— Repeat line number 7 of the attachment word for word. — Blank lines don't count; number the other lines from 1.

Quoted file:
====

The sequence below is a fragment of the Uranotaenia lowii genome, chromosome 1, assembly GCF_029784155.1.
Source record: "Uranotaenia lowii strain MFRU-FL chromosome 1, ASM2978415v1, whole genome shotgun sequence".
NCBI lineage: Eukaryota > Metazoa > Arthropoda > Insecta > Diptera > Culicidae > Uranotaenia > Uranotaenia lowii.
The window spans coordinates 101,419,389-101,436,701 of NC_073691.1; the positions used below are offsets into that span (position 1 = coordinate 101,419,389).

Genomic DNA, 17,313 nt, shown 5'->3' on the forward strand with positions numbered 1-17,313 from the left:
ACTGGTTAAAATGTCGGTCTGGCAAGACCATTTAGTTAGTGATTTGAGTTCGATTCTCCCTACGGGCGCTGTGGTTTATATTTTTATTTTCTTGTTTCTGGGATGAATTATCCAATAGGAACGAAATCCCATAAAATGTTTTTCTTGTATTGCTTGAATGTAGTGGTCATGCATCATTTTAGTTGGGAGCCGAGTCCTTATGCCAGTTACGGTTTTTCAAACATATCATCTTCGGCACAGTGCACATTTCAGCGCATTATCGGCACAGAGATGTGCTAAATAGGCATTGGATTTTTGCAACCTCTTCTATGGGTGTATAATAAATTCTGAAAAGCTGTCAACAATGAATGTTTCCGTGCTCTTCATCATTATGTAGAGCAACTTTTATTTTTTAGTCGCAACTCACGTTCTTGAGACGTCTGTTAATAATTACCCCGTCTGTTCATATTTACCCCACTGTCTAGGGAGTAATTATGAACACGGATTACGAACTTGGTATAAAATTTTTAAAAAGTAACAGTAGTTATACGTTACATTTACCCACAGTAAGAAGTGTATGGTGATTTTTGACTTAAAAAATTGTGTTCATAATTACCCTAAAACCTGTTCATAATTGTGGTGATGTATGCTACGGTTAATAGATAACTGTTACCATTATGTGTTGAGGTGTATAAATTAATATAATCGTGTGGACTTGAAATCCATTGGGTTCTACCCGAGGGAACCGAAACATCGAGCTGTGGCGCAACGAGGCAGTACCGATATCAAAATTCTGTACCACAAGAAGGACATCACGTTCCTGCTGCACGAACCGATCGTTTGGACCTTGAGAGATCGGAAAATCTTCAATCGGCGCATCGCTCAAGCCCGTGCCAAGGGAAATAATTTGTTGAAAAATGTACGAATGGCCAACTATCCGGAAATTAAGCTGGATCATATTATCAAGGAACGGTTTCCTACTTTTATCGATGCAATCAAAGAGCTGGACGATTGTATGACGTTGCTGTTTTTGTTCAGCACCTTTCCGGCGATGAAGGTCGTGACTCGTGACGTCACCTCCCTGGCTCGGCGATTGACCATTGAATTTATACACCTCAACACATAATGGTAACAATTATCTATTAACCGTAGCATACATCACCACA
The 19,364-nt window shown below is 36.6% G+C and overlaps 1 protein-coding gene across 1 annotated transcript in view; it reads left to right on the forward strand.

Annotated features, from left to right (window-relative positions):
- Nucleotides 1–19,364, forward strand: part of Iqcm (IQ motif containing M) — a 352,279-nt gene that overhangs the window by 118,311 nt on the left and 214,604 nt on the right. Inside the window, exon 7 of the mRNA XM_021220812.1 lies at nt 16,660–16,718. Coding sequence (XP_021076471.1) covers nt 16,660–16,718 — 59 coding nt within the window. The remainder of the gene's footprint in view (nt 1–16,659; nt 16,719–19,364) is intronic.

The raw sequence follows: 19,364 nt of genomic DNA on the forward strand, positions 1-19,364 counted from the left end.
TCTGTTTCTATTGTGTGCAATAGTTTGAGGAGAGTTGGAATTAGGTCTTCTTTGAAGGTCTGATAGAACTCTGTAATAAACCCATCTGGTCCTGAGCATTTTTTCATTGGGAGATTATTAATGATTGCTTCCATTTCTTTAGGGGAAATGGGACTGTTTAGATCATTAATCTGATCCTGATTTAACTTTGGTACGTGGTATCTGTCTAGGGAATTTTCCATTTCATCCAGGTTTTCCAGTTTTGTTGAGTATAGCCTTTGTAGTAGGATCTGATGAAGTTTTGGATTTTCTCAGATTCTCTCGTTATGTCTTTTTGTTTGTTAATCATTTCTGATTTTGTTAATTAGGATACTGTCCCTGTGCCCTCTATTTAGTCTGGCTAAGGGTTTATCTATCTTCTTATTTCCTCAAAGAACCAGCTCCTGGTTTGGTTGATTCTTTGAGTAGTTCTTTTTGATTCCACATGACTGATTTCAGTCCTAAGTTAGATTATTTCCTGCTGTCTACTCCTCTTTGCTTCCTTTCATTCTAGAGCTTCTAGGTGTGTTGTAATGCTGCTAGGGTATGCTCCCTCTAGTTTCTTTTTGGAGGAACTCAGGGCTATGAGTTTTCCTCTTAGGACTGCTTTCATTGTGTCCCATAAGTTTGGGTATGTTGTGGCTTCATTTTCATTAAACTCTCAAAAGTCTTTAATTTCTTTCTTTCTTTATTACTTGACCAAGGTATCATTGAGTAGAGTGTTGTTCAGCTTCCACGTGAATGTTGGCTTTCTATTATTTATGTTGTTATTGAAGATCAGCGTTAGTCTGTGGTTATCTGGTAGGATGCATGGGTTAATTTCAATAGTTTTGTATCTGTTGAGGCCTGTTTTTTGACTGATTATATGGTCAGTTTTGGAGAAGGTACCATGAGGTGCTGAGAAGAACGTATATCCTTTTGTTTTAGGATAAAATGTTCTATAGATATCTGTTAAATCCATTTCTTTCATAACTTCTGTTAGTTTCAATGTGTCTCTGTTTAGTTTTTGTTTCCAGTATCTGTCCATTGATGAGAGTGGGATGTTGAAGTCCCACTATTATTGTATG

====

The 19,364-nt window shown below is 36.6% G+C and overlaps 1 protein-coding gene across 1 annotated transcript in view; it reads left to right on the forward strand.